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New York Companies Profit from Giving Away Their Time

Firms are turning to pro bono projects to give up-and-coming managers a chance to grow

SOURCE: Taproot Foundation


When Carissa Biggie was 
selected for Goldman Sachs’ six-month leadership-acceleration program, one of her tasks was to figure out a template for growth—not for the firm or even for her department but for STRIVE, a national nonprofit that provides skills training for low-income people and helps them get jobs.

Welcome to corporate pro bono, the fastest growing category of volunteerism in the U.S.

“[Companies] are using pro bono as a way to develop leadership, nurture high-potential employees and create more strategic ways of giving back to the community,” said Liz Hamburg, president and CEO of the Taproot Foundation, which maintains a network of 20,000 corporate volunteers across the country and coordinates skilled volunteering programs for Fortune 500 companies, connecting them with nonprofits in need of strategic savvy.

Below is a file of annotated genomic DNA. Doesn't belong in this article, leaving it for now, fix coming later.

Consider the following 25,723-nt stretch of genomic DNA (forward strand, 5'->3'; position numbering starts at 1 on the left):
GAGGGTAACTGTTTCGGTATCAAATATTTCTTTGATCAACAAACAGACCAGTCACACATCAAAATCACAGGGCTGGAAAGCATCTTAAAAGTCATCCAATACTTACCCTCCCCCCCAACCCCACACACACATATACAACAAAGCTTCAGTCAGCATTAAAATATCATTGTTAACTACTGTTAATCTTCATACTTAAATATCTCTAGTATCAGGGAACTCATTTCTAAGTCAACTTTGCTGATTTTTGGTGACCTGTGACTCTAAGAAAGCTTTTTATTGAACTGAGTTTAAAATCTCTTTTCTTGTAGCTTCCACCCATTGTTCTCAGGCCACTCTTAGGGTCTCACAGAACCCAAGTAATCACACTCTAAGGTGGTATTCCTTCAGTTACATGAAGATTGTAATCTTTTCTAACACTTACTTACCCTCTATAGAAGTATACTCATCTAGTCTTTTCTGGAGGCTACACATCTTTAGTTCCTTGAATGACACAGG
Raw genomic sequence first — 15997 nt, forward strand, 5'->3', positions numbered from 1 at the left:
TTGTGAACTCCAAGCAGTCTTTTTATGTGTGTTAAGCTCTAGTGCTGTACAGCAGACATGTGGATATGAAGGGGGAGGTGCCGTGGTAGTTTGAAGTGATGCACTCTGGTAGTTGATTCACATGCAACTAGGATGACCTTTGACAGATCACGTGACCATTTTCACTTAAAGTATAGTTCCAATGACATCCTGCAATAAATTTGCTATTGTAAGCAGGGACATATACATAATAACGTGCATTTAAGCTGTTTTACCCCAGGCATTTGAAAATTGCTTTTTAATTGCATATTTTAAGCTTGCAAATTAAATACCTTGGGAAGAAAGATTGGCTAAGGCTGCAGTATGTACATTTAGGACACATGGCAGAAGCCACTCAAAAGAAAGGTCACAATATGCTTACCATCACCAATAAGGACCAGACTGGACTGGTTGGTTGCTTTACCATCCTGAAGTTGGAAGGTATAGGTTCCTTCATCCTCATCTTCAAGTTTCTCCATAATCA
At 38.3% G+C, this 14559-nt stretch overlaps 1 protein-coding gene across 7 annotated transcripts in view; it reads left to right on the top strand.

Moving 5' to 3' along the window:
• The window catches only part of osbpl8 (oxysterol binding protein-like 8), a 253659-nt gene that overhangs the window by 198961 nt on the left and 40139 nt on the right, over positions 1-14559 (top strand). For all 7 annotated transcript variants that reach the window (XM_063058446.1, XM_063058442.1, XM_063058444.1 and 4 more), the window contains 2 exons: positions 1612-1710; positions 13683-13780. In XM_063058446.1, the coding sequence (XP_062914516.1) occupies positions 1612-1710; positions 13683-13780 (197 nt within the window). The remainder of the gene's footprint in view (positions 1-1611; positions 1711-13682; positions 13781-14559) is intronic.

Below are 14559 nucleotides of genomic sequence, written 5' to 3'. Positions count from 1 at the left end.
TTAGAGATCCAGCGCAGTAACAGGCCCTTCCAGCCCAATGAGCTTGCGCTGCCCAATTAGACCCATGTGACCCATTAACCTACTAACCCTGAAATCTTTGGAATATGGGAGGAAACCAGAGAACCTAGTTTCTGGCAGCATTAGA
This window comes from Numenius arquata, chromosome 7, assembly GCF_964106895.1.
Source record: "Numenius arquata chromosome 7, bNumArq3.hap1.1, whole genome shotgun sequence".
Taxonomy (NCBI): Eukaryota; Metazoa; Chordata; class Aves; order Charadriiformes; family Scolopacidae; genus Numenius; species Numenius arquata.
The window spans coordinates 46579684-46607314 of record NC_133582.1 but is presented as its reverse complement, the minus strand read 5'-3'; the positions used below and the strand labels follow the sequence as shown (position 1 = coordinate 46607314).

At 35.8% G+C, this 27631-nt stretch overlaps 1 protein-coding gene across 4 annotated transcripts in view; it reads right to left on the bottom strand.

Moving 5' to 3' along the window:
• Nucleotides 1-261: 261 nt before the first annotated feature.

Click here to continue reading on Crain's New York Business

Tweet me: New York companies profit from giving away their time through #probono service @crainsnewyork @taprootfound

KEYWORDS: Diversity & Human Resources, Business & Trade, Taproot Foundation, pro bono, Goldman Sachs Foundation, mastercard, Macquarie, nbcuniversal

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